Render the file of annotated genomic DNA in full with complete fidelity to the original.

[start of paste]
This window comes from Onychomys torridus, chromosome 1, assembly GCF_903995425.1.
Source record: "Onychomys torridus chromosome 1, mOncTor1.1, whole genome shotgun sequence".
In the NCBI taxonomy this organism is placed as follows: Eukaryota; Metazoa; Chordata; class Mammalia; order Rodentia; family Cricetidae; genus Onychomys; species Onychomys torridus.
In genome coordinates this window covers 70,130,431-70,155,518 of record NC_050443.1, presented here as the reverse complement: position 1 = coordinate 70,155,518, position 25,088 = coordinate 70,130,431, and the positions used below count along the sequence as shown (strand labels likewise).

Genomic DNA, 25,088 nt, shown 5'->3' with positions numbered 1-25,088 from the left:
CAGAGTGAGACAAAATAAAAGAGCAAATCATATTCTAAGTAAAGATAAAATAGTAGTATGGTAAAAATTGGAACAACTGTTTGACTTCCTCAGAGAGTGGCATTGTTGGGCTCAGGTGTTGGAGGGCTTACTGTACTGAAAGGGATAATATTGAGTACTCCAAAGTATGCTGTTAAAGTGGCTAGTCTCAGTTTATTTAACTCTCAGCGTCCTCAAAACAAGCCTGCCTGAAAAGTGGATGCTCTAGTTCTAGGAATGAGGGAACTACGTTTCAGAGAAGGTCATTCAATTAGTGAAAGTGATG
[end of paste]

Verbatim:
This window comes from Onychomys torridus, chromosome 1, assembly GCF_903995425.1.
Source record: "Onychomys torridus chromosome 1, mOncTor1.1, whole genome shotgun sequence".
In the NCBI taxonomy this organism is placed as follows: Eukaryota; Metazoa; Chordata; class Mammalia; order Rodentia; family Cricetidae; genus Onychomys; species Onychomys torridus.
In genome coordinates this window covers 70,130,431-70,155,518 of record NC_050443.1, presented here as the reverse complement: position 1 = coordinate 70,155,518, position 25,088 = coordinate 70,130,431, and the positions used below count along the sequence as shown (strand labels likewise).

Genomic DNA, 25,088 nt, shown 5'->3' with positions numbered 1-25,088 from the left:
CAGAGTGAGACAAAATAAAAGAGCAAATCATATTCTAAGTAAAGATAAAATAGTAGTATGGTAAAAATTGGAACAACTGTTTGACTTCCTCAGAGAGTGGCATTGTTGGGCTCAGGTGTTGGAGGGCTTACTGTACTGAAAGGGATAATATTGAGTACTCCAAAGTATGCTGTTAAAGTGGCTAGTCTCAGTTTATTTAACTCTCAGCGTCCTCAAAACAAGCCTGCCTGAAAAGTGGATGCTCTAGTTCTAGGAATGAGGGAACTACGTTTCAGAGAAGGTCATTCAATTAGTGAAAGTGATG